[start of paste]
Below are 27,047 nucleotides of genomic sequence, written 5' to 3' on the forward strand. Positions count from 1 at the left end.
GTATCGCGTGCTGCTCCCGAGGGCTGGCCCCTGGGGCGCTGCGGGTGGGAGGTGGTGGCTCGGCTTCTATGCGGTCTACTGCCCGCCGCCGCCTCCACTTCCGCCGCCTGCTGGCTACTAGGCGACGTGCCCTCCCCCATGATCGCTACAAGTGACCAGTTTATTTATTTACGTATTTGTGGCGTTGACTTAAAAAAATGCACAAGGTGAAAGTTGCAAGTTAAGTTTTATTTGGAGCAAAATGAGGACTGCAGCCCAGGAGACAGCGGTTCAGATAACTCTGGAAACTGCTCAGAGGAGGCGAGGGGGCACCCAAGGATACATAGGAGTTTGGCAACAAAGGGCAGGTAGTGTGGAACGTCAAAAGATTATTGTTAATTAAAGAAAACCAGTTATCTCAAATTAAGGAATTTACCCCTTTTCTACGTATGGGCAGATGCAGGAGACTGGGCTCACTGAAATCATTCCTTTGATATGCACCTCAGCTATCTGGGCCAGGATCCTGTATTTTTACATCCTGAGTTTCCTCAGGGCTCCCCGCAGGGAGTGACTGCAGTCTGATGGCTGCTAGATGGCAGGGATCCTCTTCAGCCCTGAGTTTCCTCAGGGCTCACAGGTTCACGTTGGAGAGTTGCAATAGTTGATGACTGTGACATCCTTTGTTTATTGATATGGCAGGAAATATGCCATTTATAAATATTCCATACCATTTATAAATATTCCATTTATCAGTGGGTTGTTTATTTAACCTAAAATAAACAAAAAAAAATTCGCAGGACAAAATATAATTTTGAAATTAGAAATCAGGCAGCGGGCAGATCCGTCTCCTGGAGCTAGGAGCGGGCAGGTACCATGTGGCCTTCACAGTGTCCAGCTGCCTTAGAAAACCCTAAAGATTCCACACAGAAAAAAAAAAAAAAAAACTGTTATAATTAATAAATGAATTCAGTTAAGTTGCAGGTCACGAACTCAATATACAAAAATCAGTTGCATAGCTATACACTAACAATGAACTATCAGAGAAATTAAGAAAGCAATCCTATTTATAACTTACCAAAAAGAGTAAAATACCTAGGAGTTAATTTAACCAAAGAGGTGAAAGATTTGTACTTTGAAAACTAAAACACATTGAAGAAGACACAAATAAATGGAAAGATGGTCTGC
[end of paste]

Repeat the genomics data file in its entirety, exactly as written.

Below are 27,047 nucleotides of genomic sequence, written 5' to 3' on the forward strand. Positions count from 1 at the left end.
GTATCGCGTGCTGCTCCCGAGGGCTGGCCCCTGGGGCGCTGCGGGTGGGAGGTGGTGGCTCGGCTTCTATGCGGTCTACTGCCCGCCGCCGCCTCCACTTCCGCCGCCTGCTGGCTACTAGGCGACGTGCCCTCCCCCATGATCGCTACAAGTGACCAGTTTATTTATTTACGTATTTGTGGCGTTGACTTAAAAAAATGCACAAGGTGAAAGTTGCAAGTTAAGTTTTATTTGGAGCAAAATGAGGACTGCAGCCCAGGAGACAGCGGTTCAGATAACTCTGGAAACTGCTCAGAGGAGGCGAGGGGGCACCCAAGGATACATAGGAGTTTGGCAACAAAGGGCAGGTAGTGTGGAACGTCAAAAGATTATTGTTAATTAAAGAAAACCAGTTATCTCAAATTAAGGAATTTACCCCTTTTCTACGTATGGGCAGATGCAGGAGACTGGGCTCACTGAAATCATTCCTTTGATATGCACCTCAGCTATCTGGGCCAGGATCCTGTATTTTTACATCCTGAGTTTCCTCAGGGCTCCCCGCAGGGAGTGACTGCAGTCTGATGGCTGCTAGATGGCAGGGATCCTCTTCAGCCCTGAGTTTCCTCAGGGCTCACAGGTTCACGTTGGAGAGTTGCAATAGTTGATGACTGTGACATCCTTTGTTTATTGATATGGCAGGAAATATGCCATTTATAAATATTCCATACCATTTATAAATATTCCATTTATCAGTGGGTTGTTTATTTAACCTAAAATAAACAAAAAAAAATTCGCAGGACAAAATATAATTTTGAAATTAGAAATCAGGCAGCGGGCAGATCCGTCTCCTGGAGCTAGGAGCGGGCAGGTACCATGTGGCCTTCACAGTGTCCAGCTGCCTTAGAAAACCCTAAAGATTCCACACAGAAAAAAAAAAAAAAAAACTGTTATAATTAATAAATGAATTCAGTTAAGTTGCAGGTCACGAACTCAATATACAAAAATCAGTTGCATAGCTATACACTAACAATGAACTATCAGAGAAATTAAGAAAGCAATCCTATTTATAACTTACCAAAAAGAGTAAAATACCTAGGAGTTAATTTAACCAAAGAGGTGAAAGATTTGTACTTTGAAAACTAAAACACATTGAAGAAGACACAAATAAATGGAAAGATGGTCTGC